‘League of Denial’ authors speak at MU

Steve Fainaru: “Any information that we can provide that helps other people think about the way they do their jobs, that would be great.”

Steve Fainaru and his brother Mark Fainaru-Wada had one goal going into their keynote speech for the Digital Health Storytelling Conference. They wanted to keep the audience in Jesse Hall awake.

“That’s a goal,” Fainaru-Wada said. “It’s not a high bar, but it’s a goal.”

Judging by the applause, the brothers were successful. For an hour and a half on Thursday night, the two ESPN employees spoke and answered questions about their book “League of Denial,” an investigative report on the concussion problem in the National Football League.

Steve Fainaru, the older brother, graduated from the Missouri School of Journalism in 1984 and has won a Pulitzer Prize for his reporting on mercenaries in Iraq. Mark Fainaru-Wada went to Northwestern University and co-authored the bestselling book “Game of Shadows” about steroid use in baseball.

In their presentation, the brothers detailed the process of investigating the NFL’s cover-up of the relationship between football and brain damage. Their reporting has led to increased awareness of the concussion-related problems that stem from football.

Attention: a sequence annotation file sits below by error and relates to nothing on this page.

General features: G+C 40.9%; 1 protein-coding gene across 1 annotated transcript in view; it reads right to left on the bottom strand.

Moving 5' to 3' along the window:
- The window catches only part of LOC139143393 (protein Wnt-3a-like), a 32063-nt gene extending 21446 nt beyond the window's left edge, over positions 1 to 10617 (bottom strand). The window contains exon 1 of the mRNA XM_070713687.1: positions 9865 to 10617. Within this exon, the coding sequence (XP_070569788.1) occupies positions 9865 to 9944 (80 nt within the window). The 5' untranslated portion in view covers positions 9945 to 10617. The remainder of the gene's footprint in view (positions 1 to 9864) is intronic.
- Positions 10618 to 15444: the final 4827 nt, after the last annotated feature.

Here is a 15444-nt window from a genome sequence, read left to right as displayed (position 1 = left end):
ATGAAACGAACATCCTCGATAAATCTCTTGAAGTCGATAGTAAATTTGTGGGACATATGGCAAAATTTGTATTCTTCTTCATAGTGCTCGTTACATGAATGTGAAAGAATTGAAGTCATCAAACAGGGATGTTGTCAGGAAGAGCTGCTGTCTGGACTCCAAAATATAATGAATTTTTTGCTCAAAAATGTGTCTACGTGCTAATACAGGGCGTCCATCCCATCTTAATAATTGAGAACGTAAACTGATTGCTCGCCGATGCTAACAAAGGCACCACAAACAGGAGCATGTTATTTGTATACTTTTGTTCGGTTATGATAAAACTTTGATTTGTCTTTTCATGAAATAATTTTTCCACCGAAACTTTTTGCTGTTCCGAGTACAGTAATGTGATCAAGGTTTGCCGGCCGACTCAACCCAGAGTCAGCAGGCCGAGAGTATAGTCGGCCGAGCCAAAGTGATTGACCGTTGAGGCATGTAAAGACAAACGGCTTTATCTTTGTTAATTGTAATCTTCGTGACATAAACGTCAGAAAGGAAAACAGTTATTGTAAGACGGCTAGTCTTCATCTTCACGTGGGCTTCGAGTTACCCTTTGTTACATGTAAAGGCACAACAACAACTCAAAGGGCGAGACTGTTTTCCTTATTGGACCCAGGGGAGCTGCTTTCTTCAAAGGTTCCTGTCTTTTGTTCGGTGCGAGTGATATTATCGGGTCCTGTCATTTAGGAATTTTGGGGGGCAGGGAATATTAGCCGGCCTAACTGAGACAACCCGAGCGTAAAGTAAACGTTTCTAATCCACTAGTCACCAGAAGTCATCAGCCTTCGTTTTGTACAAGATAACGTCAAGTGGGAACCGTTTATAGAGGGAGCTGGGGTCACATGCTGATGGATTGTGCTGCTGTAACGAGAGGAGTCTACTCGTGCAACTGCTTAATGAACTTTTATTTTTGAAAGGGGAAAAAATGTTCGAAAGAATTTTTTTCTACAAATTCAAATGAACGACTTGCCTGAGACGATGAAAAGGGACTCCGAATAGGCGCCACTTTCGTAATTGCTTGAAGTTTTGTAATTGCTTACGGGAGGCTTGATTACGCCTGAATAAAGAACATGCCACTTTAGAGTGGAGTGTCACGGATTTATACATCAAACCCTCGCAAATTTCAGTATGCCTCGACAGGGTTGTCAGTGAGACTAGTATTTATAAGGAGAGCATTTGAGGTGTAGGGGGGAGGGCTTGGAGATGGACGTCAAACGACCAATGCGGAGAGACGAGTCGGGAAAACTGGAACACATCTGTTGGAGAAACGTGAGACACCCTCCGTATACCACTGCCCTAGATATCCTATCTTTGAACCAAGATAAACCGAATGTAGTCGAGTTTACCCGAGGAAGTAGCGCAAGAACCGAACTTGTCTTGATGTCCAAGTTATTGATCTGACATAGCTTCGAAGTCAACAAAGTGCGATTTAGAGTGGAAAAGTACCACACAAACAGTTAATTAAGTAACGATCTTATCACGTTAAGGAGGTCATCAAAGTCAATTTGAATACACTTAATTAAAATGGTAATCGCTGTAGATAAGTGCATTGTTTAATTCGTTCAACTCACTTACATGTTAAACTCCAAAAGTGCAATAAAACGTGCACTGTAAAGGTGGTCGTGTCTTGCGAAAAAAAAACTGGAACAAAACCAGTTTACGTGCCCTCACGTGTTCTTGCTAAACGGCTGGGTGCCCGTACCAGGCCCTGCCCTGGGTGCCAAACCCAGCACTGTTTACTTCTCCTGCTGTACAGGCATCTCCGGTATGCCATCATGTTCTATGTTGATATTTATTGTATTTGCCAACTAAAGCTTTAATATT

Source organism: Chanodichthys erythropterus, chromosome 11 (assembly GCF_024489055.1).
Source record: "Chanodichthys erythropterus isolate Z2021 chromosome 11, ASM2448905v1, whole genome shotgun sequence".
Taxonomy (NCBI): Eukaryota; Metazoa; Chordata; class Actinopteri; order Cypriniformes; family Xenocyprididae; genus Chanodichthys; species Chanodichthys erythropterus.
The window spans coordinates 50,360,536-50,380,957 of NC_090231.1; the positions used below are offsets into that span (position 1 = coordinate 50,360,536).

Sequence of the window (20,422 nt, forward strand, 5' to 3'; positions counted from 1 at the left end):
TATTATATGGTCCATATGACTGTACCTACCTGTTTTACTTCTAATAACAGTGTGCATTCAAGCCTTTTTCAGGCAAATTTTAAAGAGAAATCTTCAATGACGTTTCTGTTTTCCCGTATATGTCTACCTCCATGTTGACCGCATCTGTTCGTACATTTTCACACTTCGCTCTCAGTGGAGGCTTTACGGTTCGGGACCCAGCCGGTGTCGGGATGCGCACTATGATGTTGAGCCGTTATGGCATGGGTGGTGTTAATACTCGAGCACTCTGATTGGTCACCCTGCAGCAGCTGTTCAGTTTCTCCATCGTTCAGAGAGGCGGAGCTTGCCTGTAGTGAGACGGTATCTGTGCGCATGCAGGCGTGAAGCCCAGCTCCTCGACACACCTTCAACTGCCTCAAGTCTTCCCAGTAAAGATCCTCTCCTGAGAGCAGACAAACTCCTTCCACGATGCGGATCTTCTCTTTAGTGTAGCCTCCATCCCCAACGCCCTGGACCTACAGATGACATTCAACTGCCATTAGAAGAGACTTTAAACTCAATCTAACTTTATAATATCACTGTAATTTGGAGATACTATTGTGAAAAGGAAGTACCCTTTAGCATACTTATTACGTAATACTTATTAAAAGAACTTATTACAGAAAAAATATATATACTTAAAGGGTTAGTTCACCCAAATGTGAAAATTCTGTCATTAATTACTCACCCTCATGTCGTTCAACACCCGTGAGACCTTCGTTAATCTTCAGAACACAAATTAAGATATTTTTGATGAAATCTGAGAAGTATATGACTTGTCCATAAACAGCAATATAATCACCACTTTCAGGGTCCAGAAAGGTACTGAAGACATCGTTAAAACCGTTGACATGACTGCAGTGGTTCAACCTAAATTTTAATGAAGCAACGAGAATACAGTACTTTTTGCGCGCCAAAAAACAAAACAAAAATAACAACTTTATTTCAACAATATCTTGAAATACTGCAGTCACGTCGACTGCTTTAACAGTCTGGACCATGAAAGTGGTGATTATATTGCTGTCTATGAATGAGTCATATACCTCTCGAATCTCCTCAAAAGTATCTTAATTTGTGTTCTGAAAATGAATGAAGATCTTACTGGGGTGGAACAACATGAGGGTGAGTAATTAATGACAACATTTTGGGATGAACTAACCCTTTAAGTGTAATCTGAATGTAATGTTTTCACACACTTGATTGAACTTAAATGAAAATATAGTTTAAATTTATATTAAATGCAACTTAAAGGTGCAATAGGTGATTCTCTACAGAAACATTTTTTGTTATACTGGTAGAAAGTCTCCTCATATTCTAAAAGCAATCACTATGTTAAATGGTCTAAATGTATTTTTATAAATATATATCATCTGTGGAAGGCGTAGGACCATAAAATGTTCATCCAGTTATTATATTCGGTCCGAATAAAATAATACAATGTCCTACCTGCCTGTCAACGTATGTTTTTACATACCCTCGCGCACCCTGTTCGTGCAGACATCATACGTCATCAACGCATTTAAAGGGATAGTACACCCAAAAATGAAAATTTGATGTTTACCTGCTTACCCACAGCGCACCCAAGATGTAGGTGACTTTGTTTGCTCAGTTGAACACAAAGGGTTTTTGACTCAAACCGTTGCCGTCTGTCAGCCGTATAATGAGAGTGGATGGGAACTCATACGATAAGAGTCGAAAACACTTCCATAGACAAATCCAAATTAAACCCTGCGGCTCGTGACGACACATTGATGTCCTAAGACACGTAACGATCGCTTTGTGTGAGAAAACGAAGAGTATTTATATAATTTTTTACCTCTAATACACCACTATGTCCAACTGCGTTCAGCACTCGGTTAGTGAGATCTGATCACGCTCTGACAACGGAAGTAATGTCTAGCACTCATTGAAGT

Jon Stemmle, the Digital Health Storytelling Conference co-coordinator, introduced the Fainaru brothers before their speech. The conference was organized to bring together people involved with health care, research and communications. Stemmle felt there were plenty of lessons that the audience could learn from the presentation.

“If there is a big story and you seek it out and you do your reporting accurately, you can make change in policy,” Stemmle said. “You can make change in society. I think they’ve showed that with a lot of their work.”

The brothers spoke for about an hour and then answered questions from an audience comprised of both students and faculty.

Steve Fainaru said he hoped the keynote speech would help aspiring journalists learn how to put together an in-depth project like “League of Denial.”

“Any information that we can provide that helps other people think about the way they do their jobs, that would be great,” he said.

Junior Austin Hough attended the event. He was impressed by the amount of research the brothers put into making the book and felt that they were personable with the crowd.

“I thought it was pretty cool, and I thought they were very genuine,” Hough said. “These guys seemed like they really wanted to make an impact, and I think they have.”

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